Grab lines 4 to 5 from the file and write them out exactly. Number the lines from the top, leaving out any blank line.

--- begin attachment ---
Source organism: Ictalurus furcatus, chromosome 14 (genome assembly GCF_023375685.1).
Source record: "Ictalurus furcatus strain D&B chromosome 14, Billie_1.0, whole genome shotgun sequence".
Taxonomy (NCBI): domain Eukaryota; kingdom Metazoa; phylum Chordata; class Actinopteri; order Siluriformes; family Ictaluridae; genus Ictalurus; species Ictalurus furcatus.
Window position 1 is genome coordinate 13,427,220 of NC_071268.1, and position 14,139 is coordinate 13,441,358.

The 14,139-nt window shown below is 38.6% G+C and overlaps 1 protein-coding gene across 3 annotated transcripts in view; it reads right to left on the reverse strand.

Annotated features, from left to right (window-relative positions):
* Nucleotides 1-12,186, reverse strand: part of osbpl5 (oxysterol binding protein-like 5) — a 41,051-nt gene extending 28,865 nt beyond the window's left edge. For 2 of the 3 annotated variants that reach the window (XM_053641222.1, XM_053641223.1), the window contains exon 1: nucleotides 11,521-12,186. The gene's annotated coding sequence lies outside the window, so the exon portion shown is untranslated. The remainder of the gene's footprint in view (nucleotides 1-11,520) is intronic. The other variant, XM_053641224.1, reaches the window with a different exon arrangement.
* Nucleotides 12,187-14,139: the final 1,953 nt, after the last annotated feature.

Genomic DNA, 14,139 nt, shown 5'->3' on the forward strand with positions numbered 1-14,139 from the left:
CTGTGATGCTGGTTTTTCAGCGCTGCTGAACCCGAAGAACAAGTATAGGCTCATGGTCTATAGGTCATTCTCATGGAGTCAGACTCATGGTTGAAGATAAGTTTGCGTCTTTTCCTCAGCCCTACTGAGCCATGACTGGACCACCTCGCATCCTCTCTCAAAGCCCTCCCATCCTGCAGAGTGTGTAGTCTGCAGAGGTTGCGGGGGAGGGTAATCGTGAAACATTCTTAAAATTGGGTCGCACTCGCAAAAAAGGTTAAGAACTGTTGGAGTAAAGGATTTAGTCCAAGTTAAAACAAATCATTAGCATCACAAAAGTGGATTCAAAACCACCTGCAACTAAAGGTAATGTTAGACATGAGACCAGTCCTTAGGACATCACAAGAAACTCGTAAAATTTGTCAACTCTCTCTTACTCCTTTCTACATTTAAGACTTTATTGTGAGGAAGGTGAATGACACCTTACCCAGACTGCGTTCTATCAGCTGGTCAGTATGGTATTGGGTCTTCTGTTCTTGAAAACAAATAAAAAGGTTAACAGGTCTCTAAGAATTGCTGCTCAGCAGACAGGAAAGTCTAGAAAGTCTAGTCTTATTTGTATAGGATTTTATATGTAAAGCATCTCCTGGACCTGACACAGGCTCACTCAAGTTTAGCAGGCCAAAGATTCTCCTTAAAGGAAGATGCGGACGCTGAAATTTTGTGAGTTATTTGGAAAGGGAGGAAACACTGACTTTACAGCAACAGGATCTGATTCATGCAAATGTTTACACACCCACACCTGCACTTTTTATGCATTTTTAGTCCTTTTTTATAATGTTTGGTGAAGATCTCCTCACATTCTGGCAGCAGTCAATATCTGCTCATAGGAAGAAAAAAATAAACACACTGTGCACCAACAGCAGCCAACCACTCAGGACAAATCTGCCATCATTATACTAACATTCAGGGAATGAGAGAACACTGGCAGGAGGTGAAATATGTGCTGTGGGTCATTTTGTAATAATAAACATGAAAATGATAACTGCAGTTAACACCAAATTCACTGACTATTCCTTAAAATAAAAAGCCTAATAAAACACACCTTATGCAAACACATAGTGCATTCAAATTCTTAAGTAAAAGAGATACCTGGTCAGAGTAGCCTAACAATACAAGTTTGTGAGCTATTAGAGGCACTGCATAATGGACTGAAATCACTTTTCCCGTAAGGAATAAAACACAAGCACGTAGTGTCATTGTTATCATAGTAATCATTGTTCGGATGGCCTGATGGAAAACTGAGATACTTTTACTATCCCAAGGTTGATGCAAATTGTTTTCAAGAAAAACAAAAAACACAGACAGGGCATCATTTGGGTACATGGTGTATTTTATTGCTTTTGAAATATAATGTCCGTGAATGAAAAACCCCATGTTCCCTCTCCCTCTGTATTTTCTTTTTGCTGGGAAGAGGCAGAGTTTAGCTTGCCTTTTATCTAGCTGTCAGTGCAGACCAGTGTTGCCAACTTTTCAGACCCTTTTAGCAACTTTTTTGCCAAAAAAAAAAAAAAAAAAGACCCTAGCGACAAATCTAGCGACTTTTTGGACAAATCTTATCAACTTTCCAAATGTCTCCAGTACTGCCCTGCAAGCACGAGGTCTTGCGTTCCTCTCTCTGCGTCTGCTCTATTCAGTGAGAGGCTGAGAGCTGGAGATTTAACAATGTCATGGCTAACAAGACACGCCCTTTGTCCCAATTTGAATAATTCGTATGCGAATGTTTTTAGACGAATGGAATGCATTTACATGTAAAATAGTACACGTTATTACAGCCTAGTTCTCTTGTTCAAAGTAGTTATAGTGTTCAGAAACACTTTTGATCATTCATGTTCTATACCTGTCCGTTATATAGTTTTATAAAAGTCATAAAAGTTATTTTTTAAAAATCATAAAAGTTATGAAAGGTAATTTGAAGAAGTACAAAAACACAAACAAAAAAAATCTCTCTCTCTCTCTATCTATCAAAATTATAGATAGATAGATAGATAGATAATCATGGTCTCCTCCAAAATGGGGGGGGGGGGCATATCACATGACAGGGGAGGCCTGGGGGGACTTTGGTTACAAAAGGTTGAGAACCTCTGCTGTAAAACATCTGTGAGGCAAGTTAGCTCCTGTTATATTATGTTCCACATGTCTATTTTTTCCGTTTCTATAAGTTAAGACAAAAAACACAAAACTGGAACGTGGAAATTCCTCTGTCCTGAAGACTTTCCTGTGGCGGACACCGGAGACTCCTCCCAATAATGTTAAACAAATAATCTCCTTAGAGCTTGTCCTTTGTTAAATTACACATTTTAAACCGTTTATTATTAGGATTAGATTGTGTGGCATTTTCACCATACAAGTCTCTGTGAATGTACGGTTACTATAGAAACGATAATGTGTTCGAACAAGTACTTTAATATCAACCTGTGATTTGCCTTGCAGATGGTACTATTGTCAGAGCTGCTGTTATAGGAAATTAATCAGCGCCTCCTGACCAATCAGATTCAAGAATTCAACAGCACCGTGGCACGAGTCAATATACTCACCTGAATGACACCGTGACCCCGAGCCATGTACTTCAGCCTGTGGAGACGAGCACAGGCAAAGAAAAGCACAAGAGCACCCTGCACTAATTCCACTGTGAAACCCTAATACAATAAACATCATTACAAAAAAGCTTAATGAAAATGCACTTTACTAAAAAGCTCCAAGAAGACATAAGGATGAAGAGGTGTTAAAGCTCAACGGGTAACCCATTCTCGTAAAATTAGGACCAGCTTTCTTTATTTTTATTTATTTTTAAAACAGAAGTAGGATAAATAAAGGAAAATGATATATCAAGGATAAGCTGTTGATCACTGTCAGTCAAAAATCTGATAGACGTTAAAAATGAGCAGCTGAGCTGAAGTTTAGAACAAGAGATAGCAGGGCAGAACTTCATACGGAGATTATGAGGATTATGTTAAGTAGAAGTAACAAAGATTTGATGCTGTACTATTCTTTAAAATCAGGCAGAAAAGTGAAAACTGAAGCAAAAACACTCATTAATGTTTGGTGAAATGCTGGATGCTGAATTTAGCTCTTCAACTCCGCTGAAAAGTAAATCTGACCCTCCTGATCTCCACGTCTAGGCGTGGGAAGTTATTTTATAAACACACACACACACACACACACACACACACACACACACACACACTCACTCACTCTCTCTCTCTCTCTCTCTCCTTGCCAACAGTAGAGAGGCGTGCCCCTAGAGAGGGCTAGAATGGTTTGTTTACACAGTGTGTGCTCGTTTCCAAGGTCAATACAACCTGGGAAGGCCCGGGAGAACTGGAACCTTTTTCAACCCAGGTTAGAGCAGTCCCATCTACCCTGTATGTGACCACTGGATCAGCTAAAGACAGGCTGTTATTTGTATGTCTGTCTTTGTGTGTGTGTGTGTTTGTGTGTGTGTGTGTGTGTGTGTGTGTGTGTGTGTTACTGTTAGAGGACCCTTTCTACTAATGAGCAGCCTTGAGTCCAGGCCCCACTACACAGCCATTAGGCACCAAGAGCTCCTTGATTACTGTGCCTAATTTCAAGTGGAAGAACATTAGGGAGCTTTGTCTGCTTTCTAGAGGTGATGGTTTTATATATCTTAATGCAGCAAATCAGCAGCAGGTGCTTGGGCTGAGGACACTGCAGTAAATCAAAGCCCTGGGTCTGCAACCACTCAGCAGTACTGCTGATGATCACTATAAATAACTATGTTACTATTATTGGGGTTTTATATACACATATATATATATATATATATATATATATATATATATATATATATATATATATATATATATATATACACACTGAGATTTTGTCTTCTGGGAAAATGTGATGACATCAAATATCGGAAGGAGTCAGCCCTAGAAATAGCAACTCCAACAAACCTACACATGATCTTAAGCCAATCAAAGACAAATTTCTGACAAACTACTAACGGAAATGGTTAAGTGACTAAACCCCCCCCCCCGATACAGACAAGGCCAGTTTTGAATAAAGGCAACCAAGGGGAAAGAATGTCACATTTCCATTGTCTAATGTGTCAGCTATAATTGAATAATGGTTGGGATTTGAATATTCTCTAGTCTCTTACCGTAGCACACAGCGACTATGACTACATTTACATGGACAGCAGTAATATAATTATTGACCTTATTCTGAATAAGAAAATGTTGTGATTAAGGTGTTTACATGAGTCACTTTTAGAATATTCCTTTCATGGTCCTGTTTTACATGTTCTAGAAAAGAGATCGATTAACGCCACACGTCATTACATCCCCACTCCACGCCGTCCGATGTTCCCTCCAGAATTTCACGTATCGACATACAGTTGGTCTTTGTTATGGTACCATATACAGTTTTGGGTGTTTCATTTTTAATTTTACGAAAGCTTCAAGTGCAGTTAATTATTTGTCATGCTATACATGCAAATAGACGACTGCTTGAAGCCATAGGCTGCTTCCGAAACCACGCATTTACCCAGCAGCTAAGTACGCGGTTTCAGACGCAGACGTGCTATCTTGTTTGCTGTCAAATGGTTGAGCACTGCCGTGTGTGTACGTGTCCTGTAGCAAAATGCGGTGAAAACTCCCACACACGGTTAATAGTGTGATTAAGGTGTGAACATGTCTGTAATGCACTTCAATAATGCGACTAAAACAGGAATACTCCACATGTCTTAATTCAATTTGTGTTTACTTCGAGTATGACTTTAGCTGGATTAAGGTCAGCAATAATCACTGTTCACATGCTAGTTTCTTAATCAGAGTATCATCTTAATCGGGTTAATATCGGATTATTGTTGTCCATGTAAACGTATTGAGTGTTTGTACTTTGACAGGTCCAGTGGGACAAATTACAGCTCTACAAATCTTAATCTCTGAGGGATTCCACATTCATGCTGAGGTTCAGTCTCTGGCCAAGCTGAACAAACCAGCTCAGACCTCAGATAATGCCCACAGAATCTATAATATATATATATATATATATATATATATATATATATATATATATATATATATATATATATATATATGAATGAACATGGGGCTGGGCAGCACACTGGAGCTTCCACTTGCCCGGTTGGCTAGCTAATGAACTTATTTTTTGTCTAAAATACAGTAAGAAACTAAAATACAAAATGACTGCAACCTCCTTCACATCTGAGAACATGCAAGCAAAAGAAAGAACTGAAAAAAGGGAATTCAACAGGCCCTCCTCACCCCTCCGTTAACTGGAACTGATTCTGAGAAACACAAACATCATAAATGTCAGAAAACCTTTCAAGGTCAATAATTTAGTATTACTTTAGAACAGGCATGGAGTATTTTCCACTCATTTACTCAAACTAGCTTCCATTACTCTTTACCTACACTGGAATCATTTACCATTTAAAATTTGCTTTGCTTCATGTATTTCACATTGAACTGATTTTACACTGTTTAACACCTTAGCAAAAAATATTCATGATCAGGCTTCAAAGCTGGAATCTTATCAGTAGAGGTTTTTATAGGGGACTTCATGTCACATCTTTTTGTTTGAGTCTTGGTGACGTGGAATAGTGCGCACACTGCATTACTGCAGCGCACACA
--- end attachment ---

Window position 1 is genome coordinate 13,427,220 of NC_071268.1, and position 14,139 is coordinate 13,441,358.

The 14,139-nt window shown below is 38.6% G+C and overlaps 1 protein-coding gene across 3 annotated transcripts in view; it reads right to left on the reverse strand.